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Why mortgage rates may not be as high as you think

Today's mortgage interest rates are elevated but nearly as high as they've been in recent decades. Getty Images

The recent rise in inflation brought mortgage rates to the highest rates in over 20 years. The current 30-year fixed rate mortgage rate is 6.88% which is more than double what rates were during most of 2020 and 2021. However, when looking at mortgage rates from a broader, historical perspective, they may not be as high as you think.

"The 30-year fixed-rate mortgage gained popularity around the 1950s. The average rate since then has hovered around 7%, which interestingly enough, is similar to what it is today," says Richard Ross, CEO of Quinn Residences, a home developer.

In some respects, today's rates could even be seen as relatively low, such as when compared to the double-digit rates of the 1980s.

"For instance, the highest 30-year mortgage rate in history was 18.63% in October 1981, which starkly contrasts the lowest of 2.65% in January 2021. For added perspective, my first home mortgage was at 13.6% in 1985, and that was an adjustable-rate mortgage," says Ross.

Considering buying a home now? See what mortgage interest rate you could qualify for here now.

Why mortgage rates may not be as high as you think

Here's why today's mortgage rates, while not ideal, may not be as bad as some buyers believe.

Compare rates now to historical mortgage rates

If you took out a $400,000 30-year fixed-rate mortgage now, your monthly payment would be $2,629.00. But if you took out the same mortgage 40 years ago at 13.5%, you would pay $4,582.00 per month.

If you go back 50 years to 1974 and took out a mortgage with a 9% interest rate, you would pay $3,218.49 per month — not quite as drastic a difference as compared to the 1980s, but still significantly more than today.

In the 1990s, historic mortgage interest rates were roughly similar to where they are today, but you might have still paid a bit more. In 1994, for example, if you took out a mortgage with a 7.5% interest rate, you'd pay nearly $170 more per month than you would now. And while mortgage rates were a little lower during much of the early 2000s, often above 5% but below 7%, they were still much higher than pandemic-era levels.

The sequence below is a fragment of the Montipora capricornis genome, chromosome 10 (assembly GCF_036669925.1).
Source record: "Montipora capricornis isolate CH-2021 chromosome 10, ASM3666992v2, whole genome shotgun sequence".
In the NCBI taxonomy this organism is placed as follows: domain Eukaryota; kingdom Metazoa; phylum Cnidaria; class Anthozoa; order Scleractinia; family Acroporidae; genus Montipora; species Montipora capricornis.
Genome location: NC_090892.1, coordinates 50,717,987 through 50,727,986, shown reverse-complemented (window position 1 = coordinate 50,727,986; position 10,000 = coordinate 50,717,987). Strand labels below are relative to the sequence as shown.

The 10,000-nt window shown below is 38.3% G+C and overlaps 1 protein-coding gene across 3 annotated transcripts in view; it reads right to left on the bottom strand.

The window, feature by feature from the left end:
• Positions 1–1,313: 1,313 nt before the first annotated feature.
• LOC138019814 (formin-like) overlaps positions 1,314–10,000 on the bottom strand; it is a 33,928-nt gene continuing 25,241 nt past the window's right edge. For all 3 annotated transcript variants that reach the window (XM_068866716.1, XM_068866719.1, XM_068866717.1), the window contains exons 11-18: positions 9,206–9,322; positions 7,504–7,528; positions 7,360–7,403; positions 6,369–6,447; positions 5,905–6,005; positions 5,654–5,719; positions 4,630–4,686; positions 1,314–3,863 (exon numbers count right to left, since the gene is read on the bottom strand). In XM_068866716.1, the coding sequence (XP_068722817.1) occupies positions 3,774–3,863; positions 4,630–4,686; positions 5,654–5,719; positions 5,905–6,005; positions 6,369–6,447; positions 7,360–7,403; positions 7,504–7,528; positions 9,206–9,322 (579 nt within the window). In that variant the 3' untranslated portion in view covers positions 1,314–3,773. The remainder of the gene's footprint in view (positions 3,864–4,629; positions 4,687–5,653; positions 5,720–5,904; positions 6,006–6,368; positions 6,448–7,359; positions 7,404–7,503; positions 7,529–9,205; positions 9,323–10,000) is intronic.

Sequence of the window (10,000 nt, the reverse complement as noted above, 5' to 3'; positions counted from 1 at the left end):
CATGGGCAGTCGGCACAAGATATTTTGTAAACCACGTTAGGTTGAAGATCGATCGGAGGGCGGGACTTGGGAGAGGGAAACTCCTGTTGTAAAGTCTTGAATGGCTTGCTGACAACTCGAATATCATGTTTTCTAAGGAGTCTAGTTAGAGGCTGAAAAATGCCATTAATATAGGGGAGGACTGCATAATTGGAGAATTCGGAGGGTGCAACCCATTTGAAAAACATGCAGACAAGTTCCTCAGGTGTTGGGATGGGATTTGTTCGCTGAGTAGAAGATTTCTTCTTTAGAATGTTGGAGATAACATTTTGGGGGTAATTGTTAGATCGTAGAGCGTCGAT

See what today's mortgage rates are here now.

Recency bias

Although rates might seem high now, that could be due to recency bias. Even before the pandemic, relatively low rates were largely due to economic issues, including long periods of relatively low inflation.

"Before the pandemic, they were at historically lower levels for more than 20 years due to the global economy with enhanced technologies and tremendous aggregate supplies," says Tenpao Lee, Ph.D., professor emeritus at Niagara University.

"However, the pandemic and geopolitical conflicts disrupted the global supply chains and inflation became a major issue, as the Fed had to raise interest rates eleven times in the past two years," he adds. That brought mortgage rates "beyond the imagination of many young people."

When considering the broader historical perspective, homebuyers and those looking into mortgage refinancing may need to adjust their expectations, rather than comparing rates now to where they were a few years ago.

"I absolutely think that many people are unrealistic about where mortgage rates are, given the historical context of where rates have been over the past few decades. Mortgage rates will unlikely ever again revisit the lows seen during the pandemic. People need to accept that," says Shmuel Shayowitz, president and chief lending officer at Approved Funding.

The good news is that rates could be getting lower soon, but probably not to pandemic-era levels.

"We expect that interest rates will settle in the high 5s to low 6s and remain at this level while economic conditions are stable," says Jamison Manwaring, CEO and co-founder of Neighborhood Ventures, an investment management company.

Some take an even more optimistic view of mortgage rates falling, but still not to where they were during the pandemic.

"I do believe that mortgage rates will be in the 5s within the next twelve months, and depending on where the economy goes, we might revisit mid-to-high 4s, but a 2% or 3% handle is never to return, absent a major abnormality," says Shayowitz.

See what mortgage rate you could secure online.

The bottom line

Although there's some expectation that home loan rates will drop soon, it could be unrealistic to think they'll return to recent lows.

For current homebuyers, while many still hope rates will fall, and that could happen this year, it's important to view mortgage rates in a broader context. Since mortgage rates aren't all that high historically, that could indicate that they won't get much lower, unless economic conditions change significantly.

And rather than waiting to see what happens with mortgage rates, some prospective buyers might prefer to act now. Predicting mortgage rates can be difficult, and you might prefer the certainty of closing on a home you love now, assuming it's within your budget at current rates, rather than waiting and taking a chance that inventory and prices could move against your favor. 

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